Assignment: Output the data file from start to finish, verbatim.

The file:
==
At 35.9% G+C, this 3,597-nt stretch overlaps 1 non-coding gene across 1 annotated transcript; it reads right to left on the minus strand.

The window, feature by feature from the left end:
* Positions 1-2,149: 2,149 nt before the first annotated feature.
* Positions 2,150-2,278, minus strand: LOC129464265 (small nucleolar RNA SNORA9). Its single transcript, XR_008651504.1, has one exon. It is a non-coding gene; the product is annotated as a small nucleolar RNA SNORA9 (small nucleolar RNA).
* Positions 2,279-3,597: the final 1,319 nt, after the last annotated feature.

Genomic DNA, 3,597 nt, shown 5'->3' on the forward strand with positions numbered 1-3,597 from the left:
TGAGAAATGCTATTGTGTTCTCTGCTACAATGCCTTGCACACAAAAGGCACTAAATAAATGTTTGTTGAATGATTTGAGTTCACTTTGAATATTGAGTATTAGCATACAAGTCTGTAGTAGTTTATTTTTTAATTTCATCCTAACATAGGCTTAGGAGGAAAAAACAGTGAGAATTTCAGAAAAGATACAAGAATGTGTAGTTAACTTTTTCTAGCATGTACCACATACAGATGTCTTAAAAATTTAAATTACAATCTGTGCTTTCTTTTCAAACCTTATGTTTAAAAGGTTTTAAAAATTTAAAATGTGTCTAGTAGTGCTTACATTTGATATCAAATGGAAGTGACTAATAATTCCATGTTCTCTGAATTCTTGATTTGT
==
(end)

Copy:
At 35.9% G+C, this 3,597-nt stretch overlaps 1 non-coding gene across 1 annotated transcript; it reads right to left on the minus strand.

The window, feature by feature from the left end:
* Positions 1-2,149: 2,149 nt before the first annotated feature.
* Positions 2,150-2,278, minus strand: LOC129464265 (small nucleolar RNA SNORA9). Its single transcript, XR_008651504.1, has one exon. It is a non-coding gene; the product is annotated as a small nucleolar RNA SNORA9 (small nucleolar RNA).
* Positions 2,279-3,597: the final 1,319 nt, after the last annotated feature.

Genomic DNA, 3,597 nt, shown 5'->3' on the forward strand with positions numbered 1-3,597 from the left:
TGAGAAATGCTATTGTGTTCTCTGCTACAATGCCTTGCACACAAAAGGCACTAAATAAATGTTTGTTGAATGATTTGAGTTCACTTTGAATATTGAGTATTAGCATACAAGTCTGTAGTAGTTTATTTTTTAATTTCATCCTAACATAGGCTTAGGAGGAAAAAACAGTGAGAATTTCAGAAAAGATACAAGAATGTGTAGTTAACTTTTTCTAGCATGTACCACATACAGATGTCTTAAAAATTTAAATTACAATCTGTGCTTTCTTTTCAAACCTTATGTTTAAAAGGTTTTAAAAATTTAAAATGTGTCTAGTAGTGCTTACATTTGATATCAAATGGAAGTGACTAATAATTCCATGTTCTCTGAATTCTTGATTTGT